[Role of high blood glucagon in the reduction of serum levels of triiodothyronine in severe non-thyroid diseases].Minerva Endocrinol. 1989 Oct-Dec; 14(4):221-6.ME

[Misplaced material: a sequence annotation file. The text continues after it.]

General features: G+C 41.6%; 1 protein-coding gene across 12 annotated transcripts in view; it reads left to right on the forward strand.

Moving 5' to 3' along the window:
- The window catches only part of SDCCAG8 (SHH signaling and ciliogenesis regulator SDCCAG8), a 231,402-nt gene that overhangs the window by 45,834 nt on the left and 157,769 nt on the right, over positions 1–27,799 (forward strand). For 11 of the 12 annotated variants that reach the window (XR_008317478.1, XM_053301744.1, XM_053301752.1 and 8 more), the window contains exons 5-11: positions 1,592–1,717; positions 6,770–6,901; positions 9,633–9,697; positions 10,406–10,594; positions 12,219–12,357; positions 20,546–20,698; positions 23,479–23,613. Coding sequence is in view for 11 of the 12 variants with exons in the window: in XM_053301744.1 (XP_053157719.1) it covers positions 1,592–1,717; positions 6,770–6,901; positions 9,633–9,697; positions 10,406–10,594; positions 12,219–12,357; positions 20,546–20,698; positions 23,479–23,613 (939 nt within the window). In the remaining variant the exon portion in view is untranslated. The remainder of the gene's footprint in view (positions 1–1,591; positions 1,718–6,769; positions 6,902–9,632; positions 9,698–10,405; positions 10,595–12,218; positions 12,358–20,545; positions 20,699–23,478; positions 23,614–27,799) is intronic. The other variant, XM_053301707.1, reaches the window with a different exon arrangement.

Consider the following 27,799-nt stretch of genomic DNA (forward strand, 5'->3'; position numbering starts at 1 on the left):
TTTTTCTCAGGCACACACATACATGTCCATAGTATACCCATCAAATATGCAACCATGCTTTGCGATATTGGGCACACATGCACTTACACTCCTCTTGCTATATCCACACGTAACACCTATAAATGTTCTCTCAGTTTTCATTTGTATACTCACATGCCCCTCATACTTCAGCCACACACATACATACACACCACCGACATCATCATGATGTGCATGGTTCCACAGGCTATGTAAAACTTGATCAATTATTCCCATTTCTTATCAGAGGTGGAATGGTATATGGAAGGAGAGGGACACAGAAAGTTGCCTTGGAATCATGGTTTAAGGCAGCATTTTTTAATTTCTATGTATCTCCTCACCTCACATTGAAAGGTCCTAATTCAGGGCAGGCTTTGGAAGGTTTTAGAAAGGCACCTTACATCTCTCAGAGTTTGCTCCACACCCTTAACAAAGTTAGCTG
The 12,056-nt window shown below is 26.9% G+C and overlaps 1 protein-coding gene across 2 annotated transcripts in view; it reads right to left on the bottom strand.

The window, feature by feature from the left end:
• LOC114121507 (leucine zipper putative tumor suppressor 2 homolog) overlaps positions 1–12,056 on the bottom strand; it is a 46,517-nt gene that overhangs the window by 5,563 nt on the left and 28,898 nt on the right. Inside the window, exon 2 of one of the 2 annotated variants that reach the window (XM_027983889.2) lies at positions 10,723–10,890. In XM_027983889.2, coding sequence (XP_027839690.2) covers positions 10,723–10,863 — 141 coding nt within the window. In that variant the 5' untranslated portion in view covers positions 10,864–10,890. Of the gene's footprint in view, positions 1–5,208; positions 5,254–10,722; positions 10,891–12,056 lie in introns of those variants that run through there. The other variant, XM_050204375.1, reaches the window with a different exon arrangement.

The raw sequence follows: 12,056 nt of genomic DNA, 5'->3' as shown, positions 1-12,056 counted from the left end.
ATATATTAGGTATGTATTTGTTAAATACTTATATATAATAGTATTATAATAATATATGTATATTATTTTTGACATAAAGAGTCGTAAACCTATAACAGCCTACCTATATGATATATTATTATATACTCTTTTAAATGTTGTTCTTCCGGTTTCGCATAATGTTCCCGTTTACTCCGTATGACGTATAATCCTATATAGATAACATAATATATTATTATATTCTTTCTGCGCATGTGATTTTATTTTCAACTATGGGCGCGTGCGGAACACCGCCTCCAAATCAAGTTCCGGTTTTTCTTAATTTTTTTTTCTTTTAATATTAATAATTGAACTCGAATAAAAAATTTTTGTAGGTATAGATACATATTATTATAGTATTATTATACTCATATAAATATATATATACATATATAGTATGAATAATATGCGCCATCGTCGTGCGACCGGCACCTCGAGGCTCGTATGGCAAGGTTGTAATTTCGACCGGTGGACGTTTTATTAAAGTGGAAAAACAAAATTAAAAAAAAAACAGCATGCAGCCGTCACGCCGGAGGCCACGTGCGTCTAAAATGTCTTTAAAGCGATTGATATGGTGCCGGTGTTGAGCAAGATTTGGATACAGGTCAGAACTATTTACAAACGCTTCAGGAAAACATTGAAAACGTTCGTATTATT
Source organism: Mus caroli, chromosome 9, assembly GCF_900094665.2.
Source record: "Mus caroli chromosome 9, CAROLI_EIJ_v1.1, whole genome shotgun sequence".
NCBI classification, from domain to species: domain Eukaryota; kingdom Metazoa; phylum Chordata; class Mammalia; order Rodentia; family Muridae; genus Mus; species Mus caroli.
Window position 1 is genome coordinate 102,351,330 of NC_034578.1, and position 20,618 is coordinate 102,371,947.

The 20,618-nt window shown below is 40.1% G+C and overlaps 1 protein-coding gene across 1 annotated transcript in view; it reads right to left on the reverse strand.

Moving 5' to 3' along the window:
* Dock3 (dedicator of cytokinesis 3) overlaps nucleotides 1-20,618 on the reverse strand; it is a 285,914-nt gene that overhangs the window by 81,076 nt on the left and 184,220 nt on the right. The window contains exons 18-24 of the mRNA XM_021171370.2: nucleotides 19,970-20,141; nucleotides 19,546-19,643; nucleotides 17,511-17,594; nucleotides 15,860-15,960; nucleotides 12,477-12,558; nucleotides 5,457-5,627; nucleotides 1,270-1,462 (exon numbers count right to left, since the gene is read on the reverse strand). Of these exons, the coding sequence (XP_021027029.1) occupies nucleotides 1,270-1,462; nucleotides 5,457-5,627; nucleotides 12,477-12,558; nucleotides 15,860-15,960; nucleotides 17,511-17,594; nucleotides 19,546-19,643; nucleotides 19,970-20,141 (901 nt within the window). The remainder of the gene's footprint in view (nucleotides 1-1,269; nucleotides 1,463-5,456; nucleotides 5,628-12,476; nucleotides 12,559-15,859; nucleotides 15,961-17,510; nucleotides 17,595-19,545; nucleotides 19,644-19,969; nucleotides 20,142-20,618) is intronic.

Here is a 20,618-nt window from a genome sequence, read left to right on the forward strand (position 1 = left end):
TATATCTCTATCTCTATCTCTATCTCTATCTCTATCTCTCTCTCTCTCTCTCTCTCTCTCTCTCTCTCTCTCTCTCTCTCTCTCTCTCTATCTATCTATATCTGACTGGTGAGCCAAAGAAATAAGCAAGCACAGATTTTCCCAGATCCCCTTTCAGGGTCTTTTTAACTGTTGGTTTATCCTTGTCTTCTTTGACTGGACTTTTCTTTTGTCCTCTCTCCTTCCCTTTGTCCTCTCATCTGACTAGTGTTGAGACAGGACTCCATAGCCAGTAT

In healthy subjects intravenous glucagon administration induces a prompt (at 1 h) fall in serum T3 concentration and a later (at 4 h) rise in biologically inactive rT3. Since high levels of plasma glucagon have frequently been found in some patients with severe chronic illnesses, together with an anomalous thyroid condition (low serum T3, high serum rT3), it has been supposed that hyperglucagonemia could play a pathogenetic role in causing selective T3 deficiency. In the present study fasting plasma glucagon concentration was measured in 48 patients with low T3 and severe nonthyroidal illnesses: hepatic cirrhosis in 16 cases, chronic non-A non-B hepatitis in 4 cases, uncontrolled type II diabetes mellitus in 5 cases, renal failure in 12 cases, congestive heart failure in 5 cases, tumor in 16 cases. In comparison with a group of 21 healthy controls fasting plasma glucagon concentration was significantly higher in the patients (198.75 +/- 13.20 pg/ml vs. 127 +/- 6.80 pg/ml; p less than 0.001). However, only 29 patients (60.4%) had elevated plasma glucagon levels, whereas 19 (39.5%) had abnormal plasma glucagon levels. Furthermore, no significant difference was found between the thyroid hormone pattern of the patients with hyperglucagonemia and of the patients with normal glucagonemia. On the other hand, a significant correlation between plasma glucagon concentrations and serum T3 and rT3 concentrations was not found. All these findings indicate that in patients with severe chronic illnesses the fall in circulating T3 cannot be due to hyperglucagonemia only which, therefore, might simply be a contributory factor together with other as yet unidentified disorders.